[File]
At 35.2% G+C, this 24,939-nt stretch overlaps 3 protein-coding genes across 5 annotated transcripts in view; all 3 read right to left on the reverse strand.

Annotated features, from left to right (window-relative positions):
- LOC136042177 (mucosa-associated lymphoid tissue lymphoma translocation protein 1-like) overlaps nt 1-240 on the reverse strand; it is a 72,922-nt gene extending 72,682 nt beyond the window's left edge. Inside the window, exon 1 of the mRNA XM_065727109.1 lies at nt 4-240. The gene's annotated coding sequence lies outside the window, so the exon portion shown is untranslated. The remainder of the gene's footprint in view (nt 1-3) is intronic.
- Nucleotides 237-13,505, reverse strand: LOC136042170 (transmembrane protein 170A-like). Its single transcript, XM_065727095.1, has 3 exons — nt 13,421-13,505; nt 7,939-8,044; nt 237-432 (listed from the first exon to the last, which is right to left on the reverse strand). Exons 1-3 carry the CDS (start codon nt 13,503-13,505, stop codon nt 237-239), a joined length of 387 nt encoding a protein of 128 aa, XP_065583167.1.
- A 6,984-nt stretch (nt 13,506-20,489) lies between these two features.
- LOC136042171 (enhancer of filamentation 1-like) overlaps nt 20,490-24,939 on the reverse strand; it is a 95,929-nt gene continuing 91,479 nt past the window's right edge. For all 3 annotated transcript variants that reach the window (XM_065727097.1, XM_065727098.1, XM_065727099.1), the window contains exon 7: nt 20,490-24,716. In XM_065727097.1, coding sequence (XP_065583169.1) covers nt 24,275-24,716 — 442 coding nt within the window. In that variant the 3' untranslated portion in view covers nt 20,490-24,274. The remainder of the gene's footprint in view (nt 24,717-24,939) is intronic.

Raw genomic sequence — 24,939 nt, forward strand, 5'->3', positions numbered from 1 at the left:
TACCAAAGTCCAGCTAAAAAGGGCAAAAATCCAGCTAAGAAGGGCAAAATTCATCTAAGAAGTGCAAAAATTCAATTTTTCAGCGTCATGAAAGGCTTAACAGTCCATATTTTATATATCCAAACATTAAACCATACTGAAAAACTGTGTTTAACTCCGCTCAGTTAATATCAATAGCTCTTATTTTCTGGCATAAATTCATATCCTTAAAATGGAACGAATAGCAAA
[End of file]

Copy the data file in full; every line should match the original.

At 35.2% G+C, this 24,939-nt stretch overlaps 3 protein-coding genes across 5 annotated transcripts in view; all 3 read right to left on the reverse strand.

Annotated features, from left to right (window-relative positions):
- LOC136042177 (mucosa-associated lymphoid tissue lymphoma translocation protein 1-like) overlaps nt 1-240 on the reverse strand; it is a 72,922-nt gene extending 72,682 nt beyond the window's left edge. Inside the window, exon 1 of the mRNA XM_065727109.1 lies at nt 4-240. The gene's annotated coding sequence lies outside the window, so the exon portion shown is untranslated. The remainder of the gene's footprint in view (nt 1-3) is intronic.
- Nucleotides 237-13,505, reverse strand: LOC136042170 (transmembrane protein 170A-like). Its single transcript, XM_065727095.1, has 3 exons — nt 13,421-13,505; nt 7,939-8,044; nt 237-432 (listed from the first exon to the last, which is right to left on the reverse strand). Exons 1-3 carry the CDS (start codon nt 13,503-13,505, stop codon nt 237-239), a joined length of 387 nt encoding a protein of 128 aa, XP_065583167.1.
- A 6,984-nt stretch (nt 13,506-20,489) lies between these two features.
- LOC136042171 (enhancer of filamentation 1-like) overlaps nt 20,490-24,939 on the reverse strand; it is a 95,929-nt gene continuing 91,479 nt past the window's right edge. For all 3 annotated transcript variants that reach the window (XM_065727097.1, XM_065727098.1, XM_065727099.1), the window contains exon 7: nt 20,490-24,716. In XM_065727097.1, coding sequence (XP_065583169.1) covers nt 24,275-24,716 — 442 coding nt within the window. In that variant the 3' untranslated portion in view covers nt 20,490-24,274. The remainder of the gene's footprint in view (nt 24,717-24,939) is intronic.

Raw genomic sequence — 24,939 nt, forward strand, 5'->3', positions numbered from 1 at the left:
TACCAAAGTCCAGCTAAAAAGGGCAAAAATCCAGCTAAGAAGGGCAAAATTCATCTAAGAAGTGCAAAAATTCAATTTTTCAGCGTCATGAAAGGCTTAACAGTCCATATTTTATATATCCAAACATTAAACCATACTGAAAAACTGTGTTTAACTCCGCTCAGTTAATATCAATAGCTCTTATTTTCTGGCATAAATTCATATCCTTAAAATGGAACGAATAGCAAA